By Dr. Oren Gersten
Medicine is a constantly evolving field. We are always reviewing new research and re-reviewing old research in order to find the best path to health. What was once gospel can sometimes be overturned with a seminal paper. Although it’s daunting, change can be good. It assures that we do not take our assumptions for granted.
As a primary care doctor who cares for all ages and the full spectrum of maladies, I must stay up to date on the latest research and guidelines. My practice is centered around applying these guidelines to each unique patient. Much of the nuance of medicine is in finding the personal within the labyrinth of data which can feel at times very impersonal.
Below are the top 3 advances that changed my practice this year. As always, these points are illustrative only and do not take the place of personal care from a primary care provider you know and trust.
1. Timing of Blood Pressure Medication
We long assumed that a medication worked the same regardless of what time of day it was taken. That logic was turned on its head with a remarkable paper comparing morning to evening timing of blood pressure medication. People who took their blood pressure medication at bedtime had a close to 50% reduction in cardiovascular events. What’s most remarkable about this intervention is that it doesn’t cost a penny! If this result is replicated in future studies, it may turn medication timing recommendations up-side-down.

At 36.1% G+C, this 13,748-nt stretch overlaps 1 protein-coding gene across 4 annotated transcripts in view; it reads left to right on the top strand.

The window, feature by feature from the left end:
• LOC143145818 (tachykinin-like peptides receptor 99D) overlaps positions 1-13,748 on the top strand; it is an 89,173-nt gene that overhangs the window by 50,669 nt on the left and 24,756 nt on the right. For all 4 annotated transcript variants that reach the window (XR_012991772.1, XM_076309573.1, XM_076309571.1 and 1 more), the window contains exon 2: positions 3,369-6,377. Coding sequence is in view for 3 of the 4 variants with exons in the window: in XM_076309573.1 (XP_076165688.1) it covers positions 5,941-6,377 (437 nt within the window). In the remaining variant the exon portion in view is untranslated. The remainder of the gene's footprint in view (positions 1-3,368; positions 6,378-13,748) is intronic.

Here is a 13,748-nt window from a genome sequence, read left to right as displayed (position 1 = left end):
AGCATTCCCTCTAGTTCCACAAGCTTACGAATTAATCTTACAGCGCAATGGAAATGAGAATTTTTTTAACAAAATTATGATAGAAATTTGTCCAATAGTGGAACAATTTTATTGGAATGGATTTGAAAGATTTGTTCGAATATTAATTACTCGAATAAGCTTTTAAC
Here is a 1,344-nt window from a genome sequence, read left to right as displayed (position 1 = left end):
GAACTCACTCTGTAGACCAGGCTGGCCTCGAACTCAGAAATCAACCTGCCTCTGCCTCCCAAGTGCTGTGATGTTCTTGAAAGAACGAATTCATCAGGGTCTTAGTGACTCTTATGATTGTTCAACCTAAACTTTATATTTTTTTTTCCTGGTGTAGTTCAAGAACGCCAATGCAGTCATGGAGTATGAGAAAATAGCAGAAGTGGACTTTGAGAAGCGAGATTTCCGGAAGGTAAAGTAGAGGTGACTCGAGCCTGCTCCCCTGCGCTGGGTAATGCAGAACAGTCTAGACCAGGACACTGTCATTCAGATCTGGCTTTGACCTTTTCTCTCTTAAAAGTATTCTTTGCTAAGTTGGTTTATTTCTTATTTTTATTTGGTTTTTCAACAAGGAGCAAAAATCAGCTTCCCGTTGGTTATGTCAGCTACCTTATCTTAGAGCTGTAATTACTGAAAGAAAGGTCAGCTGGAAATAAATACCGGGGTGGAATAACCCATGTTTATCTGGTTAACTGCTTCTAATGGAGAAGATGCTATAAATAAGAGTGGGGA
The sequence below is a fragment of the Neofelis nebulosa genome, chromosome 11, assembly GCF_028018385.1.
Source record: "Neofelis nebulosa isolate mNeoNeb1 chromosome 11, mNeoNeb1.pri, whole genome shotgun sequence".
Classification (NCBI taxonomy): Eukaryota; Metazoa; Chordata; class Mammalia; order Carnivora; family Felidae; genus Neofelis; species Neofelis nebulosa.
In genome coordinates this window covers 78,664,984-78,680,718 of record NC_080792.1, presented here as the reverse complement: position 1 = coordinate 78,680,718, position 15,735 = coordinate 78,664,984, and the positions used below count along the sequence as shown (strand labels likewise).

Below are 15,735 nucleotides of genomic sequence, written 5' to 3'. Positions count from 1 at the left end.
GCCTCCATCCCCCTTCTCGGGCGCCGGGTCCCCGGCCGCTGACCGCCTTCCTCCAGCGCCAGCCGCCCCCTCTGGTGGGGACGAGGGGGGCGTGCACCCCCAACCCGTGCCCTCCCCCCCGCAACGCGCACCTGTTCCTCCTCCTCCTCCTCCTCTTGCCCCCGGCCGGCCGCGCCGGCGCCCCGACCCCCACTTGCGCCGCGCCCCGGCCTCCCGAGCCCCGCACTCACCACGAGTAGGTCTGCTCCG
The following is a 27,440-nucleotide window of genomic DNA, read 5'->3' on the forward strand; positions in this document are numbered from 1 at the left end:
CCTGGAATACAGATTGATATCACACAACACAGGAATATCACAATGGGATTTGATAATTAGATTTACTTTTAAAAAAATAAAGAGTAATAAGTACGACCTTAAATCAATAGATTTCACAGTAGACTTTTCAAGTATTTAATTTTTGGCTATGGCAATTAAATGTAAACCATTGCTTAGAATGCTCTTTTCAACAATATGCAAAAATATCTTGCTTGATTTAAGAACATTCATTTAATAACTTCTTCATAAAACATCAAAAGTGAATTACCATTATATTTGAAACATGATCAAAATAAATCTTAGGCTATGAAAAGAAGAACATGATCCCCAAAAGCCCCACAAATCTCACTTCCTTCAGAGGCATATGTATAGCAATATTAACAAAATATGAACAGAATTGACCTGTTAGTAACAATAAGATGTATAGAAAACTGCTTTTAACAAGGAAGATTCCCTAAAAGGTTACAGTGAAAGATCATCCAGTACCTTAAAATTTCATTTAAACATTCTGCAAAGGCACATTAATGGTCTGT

Hermida RC, Crespo JJ, Dominguez-Sardina M, et al, for the Hygia Project Investigators. “Bedtime hypertension treatment improves cardiovascular risk reduction: the Hygia Chronotherapy Trial.” European Heart Journal 2019 Oct 22. Pii
2. A baby Aspirin per day
Aspirin used to be routinely prescribed for primary prevention of heart disease. Primary prevention is stopping a disease before it has started. This is in contrast to secondary prevention where someone already has a disease and the goal is to prevent progression. For example, preventing a second heart attack is secondary prevention.
The game changing (albeit controversial) ASPREE trial followed older adults for five years and did not find a reduced risk of heart attack on aspirin users. The challenge is in interpreting what this data means for those younger than 70 years old.
McNeil JJ, Wolfe R, Woods RL, et al, for the ASPREE Investigator Group. “Effect of aspirin on cardiovascular events and bleeding in the healthy elderly.” New England Journal of Medicine 2018;379(16):1509-1518.
3. The new era of genetic testing
Genetic testing has reached the point where the United States Preventive Screening Task Force now recommends screening women for patterns of heritable cancer and referring for BRCA genetic counseling and testing where appropriate. This does not mean every woman should have genetic screening. The screening tools can help a woman and her primary care doctor understand her risk and make the right choice for her.
US Preventive Services Task Force. “Risk assessment, genetic counseling, and genetic testing for BRCA-related cancer.” US Preventive Services Task Force recommendation statement. JAMA 2019;322(7):652-665
Oren Gersten is a board-certified family doctor who brings his passion for connecting and caring for people to his private practice, Portland Direct Primary Care.